Qubes uniquely isolates several essential elements of the operating system inside different virtual machines, called qubes. An individual instance of an app is restricted within its own qube. Thanks to this arrangement you can run Firefox in one qube to visit untrusted websites and another instance of the browser in a different qube to transact online. A malware ridden website in the untrusted qube will not affect the banking session.
Thanks to its radically different approach, Qubes does have a learning curve. However it isn’t abrupt enough to prevent you from using the distro like a normal Linux installation. Qubes is based on Fedora and uses the Xfce desktop environment. But instead of a list of apps, its application menu lists several qubes such as work, personal, untrusted, each of which rolls the individual apps inside them.
Septor is produced by the Serbian Linux project, which also produces a general purpose Linux distro for Serbian language speakers. Based on Debian’s Testing branch, Septor uses the KDE desktop environment and is one of the newest distros in this guide that’s only had a handful of releases.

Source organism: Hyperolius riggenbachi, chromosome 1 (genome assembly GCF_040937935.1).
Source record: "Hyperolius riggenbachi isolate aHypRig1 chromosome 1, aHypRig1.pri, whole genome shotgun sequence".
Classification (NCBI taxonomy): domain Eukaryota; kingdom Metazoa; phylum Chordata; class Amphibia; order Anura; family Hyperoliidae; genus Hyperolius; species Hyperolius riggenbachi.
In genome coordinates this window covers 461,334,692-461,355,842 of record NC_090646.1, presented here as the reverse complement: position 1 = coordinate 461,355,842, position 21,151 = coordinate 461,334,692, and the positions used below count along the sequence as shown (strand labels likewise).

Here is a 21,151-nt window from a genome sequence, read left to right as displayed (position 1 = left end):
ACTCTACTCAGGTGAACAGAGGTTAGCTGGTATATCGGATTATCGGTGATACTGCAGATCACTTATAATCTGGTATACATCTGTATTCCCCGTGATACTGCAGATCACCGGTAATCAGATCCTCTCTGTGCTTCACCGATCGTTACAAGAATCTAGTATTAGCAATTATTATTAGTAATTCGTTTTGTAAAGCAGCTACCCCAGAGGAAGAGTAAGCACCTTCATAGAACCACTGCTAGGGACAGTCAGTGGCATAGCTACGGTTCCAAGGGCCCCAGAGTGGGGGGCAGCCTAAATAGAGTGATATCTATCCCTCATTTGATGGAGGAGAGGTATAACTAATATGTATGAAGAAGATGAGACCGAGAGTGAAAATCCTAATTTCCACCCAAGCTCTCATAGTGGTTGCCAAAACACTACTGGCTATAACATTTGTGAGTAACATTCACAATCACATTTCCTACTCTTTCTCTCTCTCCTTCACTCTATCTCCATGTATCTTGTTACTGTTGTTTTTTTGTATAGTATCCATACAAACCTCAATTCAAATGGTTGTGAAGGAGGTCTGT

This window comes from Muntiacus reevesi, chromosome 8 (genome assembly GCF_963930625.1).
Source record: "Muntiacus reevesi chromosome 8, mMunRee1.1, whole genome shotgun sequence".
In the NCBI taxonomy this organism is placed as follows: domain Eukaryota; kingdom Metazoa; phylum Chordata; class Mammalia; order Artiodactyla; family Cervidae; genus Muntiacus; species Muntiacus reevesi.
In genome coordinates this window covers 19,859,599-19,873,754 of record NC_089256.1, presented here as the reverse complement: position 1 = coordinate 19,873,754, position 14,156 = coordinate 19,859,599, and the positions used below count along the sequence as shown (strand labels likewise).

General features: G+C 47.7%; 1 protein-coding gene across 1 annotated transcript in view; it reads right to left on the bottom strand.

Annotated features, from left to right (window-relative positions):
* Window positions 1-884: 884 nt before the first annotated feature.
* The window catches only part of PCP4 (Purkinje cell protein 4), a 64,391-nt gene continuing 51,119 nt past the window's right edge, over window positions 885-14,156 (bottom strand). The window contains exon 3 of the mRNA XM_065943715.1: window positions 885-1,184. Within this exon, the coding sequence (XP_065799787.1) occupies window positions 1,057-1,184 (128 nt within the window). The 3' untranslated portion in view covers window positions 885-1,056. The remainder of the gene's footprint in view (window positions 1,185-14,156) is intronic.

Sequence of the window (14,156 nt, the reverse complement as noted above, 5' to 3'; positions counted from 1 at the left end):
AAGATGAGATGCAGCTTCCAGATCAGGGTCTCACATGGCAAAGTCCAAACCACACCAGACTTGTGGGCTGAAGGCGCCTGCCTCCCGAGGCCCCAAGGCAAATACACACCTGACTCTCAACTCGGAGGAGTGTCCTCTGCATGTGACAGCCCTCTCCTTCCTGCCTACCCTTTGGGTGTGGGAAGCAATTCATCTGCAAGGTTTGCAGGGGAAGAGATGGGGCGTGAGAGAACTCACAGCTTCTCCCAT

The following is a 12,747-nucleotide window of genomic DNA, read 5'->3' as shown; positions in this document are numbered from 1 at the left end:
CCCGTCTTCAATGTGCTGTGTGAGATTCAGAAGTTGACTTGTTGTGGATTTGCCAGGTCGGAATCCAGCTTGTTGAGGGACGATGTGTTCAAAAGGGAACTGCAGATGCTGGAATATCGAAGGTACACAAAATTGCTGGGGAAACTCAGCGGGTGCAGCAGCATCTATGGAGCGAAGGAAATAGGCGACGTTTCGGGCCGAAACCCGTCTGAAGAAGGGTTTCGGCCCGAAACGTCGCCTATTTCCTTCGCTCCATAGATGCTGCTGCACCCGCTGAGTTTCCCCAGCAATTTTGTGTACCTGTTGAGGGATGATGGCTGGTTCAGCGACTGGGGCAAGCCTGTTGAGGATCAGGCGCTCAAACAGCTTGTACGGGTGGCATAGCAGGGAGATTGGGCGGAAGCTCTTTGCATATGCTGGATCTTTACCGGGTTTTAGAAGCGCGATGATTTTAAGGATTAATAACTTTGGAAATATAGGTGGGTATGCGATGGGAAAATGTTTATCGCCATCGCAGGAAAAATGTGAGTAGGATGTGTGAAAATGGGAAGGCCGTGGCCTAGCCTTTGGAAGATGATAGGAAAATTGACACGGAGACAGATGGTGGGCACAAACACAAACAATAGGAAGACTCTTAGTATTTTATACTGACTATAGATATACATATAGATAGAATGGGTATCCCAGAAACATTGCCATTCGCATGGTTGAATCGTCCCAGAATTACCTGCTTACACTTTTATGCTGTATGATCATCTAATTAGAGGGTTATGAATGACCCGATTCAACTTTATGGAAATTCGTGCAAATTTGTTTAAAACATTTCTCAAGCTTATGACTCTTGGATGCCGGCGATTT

To earn its privacy credentials the distro routes all Internet-bound traffic through the Tor anonymous network. Earlier, the distro used a launcher script to fetch the latest Tor release from the Internet, but now bundles it by default.
In addition to the Tor browser, the distro also includes a couple of tools that are designed for use over the Tor network. There’s the anonymous file-sharing program called OnionShare and the Ricochet instant messaging client.